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My String is Bigger Than Yours: The MaxStr(List) Story - Perl

In this fifth part of our series on Lists, we will cover the List::Util module, which gives us seven handy-dandy subroutines with which to manipulate our lists. If we have time, we'll also cover multi-dimensional lists in more depth (we briefly covered them in an earlier article).

TABLE OF CONTENTS:
  1. Perl Lists: Utilizing List::Util
  2. First Up On the Block
  3. Making First a Little More Complicated
  4. Max()ing It Out
  5. My String is Bigger Than Yours: The MaxStr(List) Story
By: James Payne
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April 14, 2008

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TOOLS YOU CAN USE

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To compare string values and extract the largest, we use maxstr. Below are some examples:


#!/usr/bin/perl

use List::Util qw(maxstr);

@Letters=('A','B','C','D');

$Big=maxstr(@Letters);

print $Big;

In this simple example, we compare the values of A, B, C, D. Which one is larger?

  D

Pretty simple right? What about if we try something like this:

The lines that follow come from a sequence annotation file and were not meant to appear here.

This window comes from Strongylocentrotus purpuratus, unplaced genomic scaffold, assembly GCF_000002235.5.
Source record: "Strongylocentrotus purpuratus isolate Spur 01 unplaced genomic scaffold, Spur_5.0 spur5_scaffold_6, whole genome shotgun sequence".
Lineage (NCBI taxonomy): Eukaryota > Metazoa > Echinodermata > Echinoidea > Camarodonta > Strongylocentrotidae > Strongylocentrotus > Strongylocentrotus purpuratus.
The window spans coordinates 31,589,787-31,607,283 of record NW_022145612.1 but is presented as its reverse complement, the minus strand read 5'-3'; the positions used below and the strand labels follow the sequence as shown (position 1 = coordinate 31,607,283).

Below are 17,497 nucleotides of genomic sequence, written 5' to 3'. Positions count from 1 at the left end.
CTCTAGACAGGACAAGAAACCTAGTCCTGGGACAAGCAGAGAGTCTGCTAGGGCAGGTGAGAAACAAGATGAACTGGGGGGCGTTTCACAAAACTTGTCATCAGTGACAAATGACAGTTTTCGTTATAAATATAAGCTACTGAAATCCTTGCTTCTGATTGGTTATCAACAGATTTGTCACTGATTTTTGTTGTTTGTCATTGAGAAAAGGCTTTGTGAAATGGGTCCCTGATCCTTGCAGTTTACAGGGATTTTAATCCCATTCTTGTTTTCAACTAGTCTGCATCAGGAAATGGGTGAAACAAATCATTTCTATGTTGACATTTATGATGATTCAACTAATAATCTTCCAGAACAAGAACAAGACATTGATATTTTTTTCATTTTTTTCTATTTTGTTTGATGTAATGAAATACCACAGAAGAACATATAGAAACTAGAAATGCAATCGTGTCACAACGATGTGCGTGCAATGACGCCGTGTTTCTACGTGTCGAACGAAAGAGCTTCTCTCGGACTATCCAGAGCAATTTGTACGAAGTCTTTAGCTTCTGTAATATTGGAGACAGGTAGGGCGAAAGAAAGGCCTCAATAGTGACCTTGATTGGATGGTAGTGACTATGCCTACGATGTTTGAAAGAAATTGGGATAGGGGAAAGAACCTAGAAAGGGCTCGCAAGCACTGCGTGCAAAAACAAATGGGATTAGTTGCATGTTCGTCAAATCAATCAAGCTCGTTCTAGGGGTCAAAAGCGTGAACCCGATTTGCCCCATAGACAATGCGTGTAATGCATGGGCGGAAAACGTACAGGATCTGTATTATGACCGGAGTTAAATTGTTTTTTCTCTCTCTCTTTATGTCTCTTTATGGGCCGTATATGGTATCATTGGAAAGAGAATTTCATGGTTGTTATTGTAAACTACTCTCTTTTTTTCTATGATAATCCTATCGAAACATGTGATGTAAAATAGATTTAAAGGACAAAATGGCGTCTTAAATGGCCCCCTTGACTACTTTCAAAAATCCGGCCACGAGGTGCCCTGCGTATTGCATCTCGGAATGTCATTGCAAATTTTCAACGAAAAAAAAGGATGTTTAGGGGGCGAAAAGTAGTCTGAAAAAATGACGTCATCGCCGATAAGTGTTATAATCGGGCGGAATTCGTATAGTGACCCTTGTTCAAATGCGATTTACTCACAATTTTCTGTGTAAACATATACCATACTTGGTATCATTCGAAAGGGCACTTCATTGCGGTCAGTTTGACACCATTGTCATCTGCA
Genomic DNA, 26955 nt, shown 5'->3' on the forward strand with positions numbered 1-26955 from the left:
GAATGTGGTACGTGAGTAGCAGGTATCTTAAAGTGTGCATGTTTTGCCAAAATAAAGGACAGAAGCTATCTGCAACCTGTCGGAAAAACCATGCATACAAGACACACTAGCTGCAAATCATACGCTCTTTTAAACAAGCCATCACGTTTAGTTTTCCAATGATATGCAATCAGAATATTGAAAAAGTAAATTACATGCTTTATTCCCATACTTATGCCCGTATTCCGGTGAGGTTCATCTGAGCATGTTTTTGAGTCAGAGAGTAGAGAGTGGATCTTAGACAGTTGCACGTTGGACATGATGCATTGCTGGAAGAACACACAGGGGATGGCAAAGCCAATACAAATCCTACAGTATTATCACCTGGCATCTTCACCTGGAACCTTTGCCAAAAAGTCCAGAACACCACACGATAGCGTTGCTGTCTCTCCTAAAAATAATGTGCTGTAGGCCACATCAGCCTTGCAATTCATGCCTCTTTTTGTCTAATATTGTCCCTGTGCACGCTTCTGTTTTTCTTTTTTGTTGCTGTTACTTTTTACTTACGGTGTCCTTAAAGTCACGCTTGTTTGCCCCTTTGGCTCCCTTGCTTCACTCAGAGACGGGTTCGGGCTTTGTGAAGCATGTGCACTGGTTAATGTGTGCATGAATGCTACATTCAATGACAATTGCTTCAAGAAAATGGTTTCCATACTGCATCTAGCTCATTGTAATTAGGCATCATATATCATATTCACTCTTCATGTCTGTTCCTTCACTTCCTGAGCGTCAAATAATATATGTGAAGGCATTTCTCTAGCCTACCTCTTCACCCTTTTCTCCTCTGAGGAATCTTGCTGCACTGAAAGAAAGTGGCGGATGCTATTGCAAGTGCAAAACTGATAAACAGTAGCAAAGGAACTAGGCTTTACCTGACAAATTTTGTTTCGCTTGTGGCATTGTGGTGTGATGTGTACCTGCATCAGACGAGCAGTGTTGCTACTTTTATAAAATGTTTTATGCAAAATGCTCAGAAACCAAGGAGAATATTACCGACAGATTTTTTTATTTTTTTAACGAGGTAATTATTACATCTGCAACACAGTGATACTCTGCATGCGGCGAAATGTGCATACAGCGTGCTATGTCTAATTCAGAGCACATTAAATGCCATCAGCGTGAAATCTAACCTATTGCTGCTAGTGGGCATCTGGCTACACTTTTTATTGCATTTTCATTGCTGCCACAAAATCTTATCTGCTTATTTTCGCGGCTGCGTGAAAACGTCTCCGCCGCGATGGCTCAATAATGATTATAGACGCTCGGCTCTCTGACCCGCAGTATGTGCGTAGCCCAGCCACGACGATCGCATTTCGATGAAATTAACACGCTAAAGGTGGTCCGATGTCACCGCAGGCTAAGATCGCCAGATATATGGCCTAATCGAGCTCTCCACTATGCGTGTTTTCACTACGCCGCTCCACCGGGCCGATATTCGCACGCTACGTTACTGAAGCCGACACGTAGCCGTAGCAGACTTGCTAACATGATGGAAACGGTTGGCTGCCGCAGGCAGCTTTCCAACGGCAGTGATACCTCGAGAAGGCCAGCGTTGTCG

#!/usr/bin/perl

use List::Util qw(maxstr);

@Letters=('A','a','B','b','C','c','D','d');

$Big=maxstr(@Letters);

print $Big;

Guess which letter has the highest value? The result:

  d

Lowercase letters in Perl have a higher value than uppercase. What about special characters?


#!/usr/bin/perl

use List::Util qw(maxstr);

@Letters=('A','a','B','b','C','c','D','d','!','@','#','$');

$Big=maxstr(@Letters);

print $Big;

Again, "d" wins the day.

You will note, of course, that a string can be a whole word and even numbers. Here we compare those:


#!/usr/bin/perl

use List::Util qw(maxstr);

@Letters=('Apple','Pie','999','@#$%!');

$Big=maxstr(@Letters);

print $Big;

The largest string value here is:

  Pie

Lastly, consider this bizarre code, in which we compare the values a-z, A-Z, 1-100, and a bunch of shift characters:


#!/usr/bin/perl

use List::Util qw(maxstr);

@Letters=('A'..'Z','a'..'z','1'..'100','!','@','#','$','%','&','+');

$Big=maxstr(@Letters);

print $Big;

And the winner is....<insert drum roll here>:


  z

Conclusion

Well as you can see, we barely scraped the surface in this article. There are four more subroutines left to go, which we should be able to cover in our next tutorial. The min() and minstr() work in a similar way to our max() and maxstr() subroutines. We'll also go over the shuffle() and sum(). So check back soon.

Till then...



 
 
>>> More Perl Programming Articles          >>> More By James Payne
 

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